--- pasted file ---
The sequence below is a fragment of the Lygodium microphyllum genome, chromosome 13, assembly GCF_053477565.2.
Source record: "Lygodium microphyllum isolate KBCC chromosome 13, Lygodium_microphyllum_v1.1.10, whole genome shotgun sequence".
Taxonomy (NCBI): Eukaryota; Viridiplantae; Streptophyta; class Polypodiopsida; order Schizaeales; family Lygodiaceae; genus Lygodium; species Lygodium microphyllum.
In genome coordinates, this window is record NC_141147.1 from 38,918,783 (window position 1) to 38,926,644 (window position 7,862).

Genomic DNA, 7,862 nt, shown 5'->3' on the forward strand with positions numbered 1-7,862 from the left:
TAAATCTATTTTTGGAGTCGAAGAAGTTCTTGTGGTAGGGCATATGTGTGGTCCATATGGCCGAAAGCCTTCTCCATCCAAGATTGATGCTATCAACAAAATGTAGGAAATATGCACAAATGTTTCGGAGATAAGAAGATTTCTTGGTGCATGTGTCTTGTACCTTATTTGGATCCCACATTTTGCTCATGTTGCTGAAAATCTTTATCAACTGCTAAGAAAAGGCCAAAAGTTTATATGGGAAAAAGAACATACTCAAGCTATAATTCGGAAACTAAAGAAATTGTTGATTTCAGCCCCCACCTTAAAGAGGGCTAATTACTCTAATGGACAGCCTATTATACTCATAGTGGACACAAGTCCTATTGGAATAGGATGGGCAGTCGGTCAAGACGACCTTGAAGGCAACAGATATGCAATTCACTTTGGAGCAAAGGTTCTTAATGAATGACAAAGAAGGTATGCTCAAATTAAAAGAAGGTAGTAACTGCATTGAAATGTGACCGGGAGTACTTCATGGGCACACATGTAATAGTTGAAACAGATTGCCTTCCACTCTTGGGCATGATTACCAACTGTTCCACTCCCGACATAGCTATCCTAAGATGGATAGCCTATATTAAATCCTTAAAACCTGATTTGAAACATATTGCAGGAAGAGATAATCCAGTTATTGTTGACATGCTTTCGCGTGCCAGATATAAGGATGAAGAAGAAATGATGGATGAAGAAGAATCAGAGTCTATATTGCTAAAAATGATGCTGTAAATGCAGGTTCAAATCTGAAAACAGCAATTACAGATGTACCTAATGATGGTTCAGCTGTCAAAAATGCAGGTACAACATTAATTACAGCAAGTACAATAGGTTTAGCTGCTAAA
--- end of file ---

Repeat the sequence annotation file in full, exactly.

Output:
The sequence below is a fragment of the Lygodium microphyllum genome, chromosome 13, assembly GCF_053477565.2.
Source record: "Lygodium microphyllum isolate KBCC chromosome 13, Lygodium_microphyllum_v1.1.10, whole genome shotgun sequence".
Taxonomy (NCBI): Eukaryota; Viridiplantae; Streptophyta; class Polypodiopsida; order Schizaeales; family Lygodiaceae; genus Lygodium; species Lygodium microphyllum.
In genome coordinates, this window is record NC_141147.1 from 38,918,783 (window position 1) to 38,926,644 (window position 7,862).

Genomic DNA, 7,862 nt, shown 5'->3' on the forward strand with positions numbered 1-7,862 from the left:
TAAATCTATTTTTGGAGTCGAAGAAGTTCTTGTGGTAGGGCATATGTGTGGTCCATATGGCCGAAAGCCTTCTCCATCCAAGATTGATGCTATCAACAAAATGTAGGAAATATGCACAAATGTTTCGGAGATAAGAAGATTTCTTGGTGCATGTGTCTTGTACCTTATTTGGATCCCACATTTTGCTCATGTTGCTGAAAATCTTTATCAACTGCTAAGAAAAGGCCAAAAGTTTATATGGGAAAAAGAACATACTCAAGCTATAATTCGGAAACTAAAGAAATTGTTGATTTCAGCCCCCACCTTAAAGAGGGCTAATTACTCTAATGGACAGCCTATTATACTCATAGTGGACACAAGTCCTATTGGAATAGGATGGGCAGTCGGTCAAGACGACCTTGAAGGCAACAGATATGCAATTCACTTTGGAGCAAAGGTTCTTAATGAATGACAAAGAAGGTATGCTCAAATTAAAAGAAGGTAGTAACTGCATTGAAATGTGACCGGGAGTACTTCATGGGCACACATGTAATAGTTGAAACAGATTGCCTTCCACTCTTGGGCATGATTACCAACTGTTCCACTCCCGACATAGCTATCCTAAGATGGATAGCCTATATTAAATCCTTAAAACCTGATTTGAAACATATTGCAGGAAGAGATAATCCAGTTATTGTTGACATGCTTTCGCGTGCCAGATATAAGGATGAAGAAGAAATGATGGATGAAGAAGAATCAGAGTCTATATTGCTAAAAATGATGCTGTAAATGCAGGTTCAAATCTGAAAACAGCAATTACAGATGTACCTAATGATGGTTCAGCTGTCAAAAATGCAGGTACAACATTAATTACAGCAAGTACAATAGGTTTAGCTGCTAAA